Vertebral Osteomyelitis

Vertebral Osteomyelitis

– via hematogenous spread, contiguous spread or direct contamination
– risk factors = DM, extremes of age, IVDU, immunocompromised status (HIV, steroids)
– remember to look for source of infection (eg. skin lesions, UTI, etc)
– organisms = S. aureus (most common)
– classification: acute = 3 mos of symptoms
– pathophysiology – infection spread thru end arteriole anastomoses within metaphyseal region of vertebral body à spreads across disc space

SSx:
– presents with pain, muscle spasm & possibly neurology
– fever (50%)
– neurological deficit including radiculopathy, myelopathy, complete paralysis

Labs:
– elevated ESR & CRP with normal CBC in 50%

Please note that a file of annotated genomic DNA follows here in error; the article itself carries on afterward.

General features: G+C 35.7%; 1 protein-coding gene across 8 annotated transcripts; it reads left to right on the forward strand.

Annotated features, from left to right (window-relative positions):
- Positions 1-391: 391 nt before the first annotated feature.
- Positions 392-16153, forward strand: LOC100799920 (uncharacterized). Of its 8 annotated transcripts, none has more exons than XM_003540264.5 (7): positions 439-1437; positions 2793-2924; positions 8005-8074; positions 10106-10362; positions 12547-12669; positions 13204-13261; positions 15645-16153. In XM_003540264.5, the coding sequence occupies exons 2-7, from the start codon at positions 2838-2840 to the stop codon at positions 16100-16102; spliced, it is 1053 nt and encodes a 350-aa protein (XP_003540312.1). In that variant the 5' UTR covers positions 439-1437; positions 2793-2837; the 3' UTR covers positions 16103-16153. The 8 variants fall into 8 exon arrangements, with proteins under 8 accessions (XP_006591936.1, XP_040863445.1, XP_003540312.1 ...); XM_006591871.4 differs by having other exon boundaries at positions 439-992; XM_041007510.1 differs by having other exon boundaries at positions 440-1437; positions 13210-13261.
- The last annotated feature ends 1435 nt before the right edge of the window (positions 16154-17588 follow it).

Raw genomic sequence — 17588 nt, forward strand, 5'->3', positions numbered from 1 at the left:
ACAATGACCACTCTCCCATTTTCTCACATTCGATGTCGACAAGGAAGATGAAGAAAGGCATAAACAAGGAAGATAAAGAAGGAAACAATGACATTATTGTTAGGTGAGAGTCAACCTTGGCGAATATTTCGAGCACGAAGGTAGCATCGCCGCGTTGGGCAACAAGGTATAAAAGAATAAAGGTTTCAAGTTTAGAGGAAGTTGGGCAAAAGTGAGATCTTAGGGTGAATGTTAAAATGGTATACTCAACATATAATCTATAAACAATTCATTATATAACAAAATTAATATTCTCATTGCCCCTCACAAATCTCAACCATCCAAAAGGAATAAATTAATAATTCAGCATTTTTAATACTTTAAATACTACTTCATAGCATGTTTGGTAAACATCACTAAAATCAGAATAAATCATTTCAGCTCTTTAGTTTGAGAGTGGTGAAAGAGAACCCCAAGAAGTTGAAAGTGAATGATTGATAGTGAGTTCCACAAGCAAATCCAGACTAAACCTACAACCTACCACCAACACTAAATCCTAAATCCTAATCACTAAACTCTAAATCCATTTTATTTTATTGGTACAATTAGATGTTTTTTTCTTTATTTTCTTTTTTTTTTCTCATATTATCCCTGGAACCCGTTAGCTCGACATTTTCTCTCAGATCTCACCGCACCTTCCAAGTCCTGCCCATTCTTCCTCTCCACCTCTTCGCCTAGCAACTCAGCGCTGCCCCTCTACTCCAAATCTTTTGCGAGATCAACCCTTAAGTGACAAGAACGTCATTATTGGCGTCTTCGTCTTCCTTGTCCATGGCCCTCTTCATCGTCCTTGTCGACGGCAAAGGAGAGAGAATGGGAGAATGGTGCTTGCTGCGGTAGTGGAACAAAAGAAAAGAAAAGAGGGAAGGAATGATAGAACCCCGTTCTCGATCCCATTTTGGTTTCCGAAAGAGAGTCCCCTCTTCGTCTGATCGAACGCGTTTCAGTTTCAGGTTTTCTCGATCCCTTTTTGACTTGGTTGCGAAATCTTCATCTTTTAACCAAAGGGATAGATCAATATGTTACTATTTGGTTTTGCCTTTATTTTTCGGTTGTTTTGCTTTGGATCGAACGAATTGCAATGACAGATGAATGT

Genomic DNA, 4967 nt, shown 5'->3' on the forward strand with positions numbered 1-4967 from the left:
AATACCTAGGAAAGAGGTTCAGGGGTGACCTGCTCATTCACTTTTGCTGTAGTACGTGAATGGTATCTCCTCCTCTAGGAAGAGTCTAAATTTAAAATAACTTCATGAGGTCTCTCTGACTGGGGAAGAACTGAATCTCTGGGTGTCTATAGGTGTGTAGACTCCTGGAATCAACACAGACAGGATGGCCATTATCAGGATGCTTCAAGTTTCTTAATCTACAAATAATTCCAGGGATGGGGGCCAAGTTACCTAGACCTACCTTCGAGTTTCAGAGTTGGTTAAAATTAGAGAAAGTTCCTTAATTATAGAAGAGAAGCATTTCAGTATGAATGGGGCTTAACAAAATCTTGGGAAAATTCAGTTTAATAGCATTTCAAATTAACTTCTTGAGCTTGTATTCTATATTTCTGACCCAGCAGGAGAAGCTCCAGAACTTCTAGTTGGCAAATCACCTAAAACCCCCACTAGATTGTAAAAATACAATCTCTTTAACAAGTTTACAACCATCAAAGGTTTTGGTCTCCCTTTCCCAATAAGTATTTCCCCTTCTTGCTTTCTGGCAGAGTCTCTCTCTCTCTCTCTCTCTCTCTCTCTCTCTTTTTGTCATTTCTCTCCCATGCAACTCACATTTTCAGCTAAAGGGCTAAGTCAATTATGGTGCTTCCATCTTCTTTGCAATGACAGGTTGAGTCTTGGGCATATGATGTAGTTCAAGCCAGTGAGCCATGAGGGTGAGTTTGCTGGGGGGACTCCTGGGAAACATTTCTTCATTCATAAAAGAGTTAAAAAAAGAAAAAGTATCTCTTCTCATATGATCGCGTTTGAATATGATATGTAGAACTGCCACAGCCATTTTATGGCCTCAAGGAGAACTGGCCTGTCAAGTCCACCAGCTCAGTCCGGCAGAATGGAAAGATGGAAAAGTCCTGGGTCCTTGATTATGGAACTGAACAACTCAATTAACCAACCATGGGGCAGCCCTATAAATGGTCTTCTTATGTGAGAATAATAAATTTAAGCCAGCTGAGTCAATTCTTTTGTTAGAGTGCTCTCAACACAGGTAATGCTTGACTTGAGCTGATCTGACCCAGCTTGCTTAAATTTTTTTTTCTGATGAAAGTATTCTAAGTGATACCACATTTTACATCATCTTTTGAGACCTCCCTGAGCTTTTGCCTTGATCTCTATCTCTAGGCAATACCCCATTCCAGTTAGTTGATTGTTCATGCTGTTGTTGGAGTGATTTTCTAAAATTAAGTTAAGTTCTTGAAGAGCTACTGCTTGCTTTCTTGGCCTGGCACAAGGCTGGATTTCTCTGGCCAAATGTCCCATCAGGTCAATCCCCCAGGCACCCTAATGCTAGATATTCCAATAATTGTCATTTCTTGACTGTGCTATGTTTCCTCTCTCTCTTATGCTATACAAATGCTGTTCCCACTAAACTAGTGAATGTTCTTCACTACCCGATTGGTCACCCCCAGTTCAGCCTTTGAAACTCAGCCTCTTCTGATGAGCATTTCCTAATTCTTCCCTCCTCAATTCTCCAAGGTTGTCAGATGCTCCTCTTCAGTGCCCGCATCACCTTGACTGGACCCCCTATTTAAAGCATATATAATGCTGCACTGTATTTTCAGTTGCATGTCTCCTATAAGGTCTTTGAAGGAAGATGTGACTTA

– blood cultures (+ve in 50%)

Investigations:
– xrays – may not see changes in 1st 2-4 wks of infection
– CT scan with sagittal reformats to delineate bony destruction/sequestrum
– MRI to assess cord compression & presence of epidural abscess
– biopsy to obtain tissue for culture & sensitivity – may be closed or open technique

Treatment:
** do not treat with empiric ABx in adults **
– need to assess stability (White & Panjabi in cervical spine)- may require surgical intervention because of instability
– need to assess neurology à significant or worsening neuro deficit is an indication for surgery
– IV ABx x 6 wks; cervical or lumbar orthosis, close observation if treating conservatively
– indications for surgery: progressive neuro deficit
significant neuro deficit
instability
epidural abscess
failure of medical therapy alone
– surgery- I & D, tissue culture, anterior decompression +/- stabilization
– should have referral to spine surgeon & infectious diseases

No comments yet.

Leave a Reply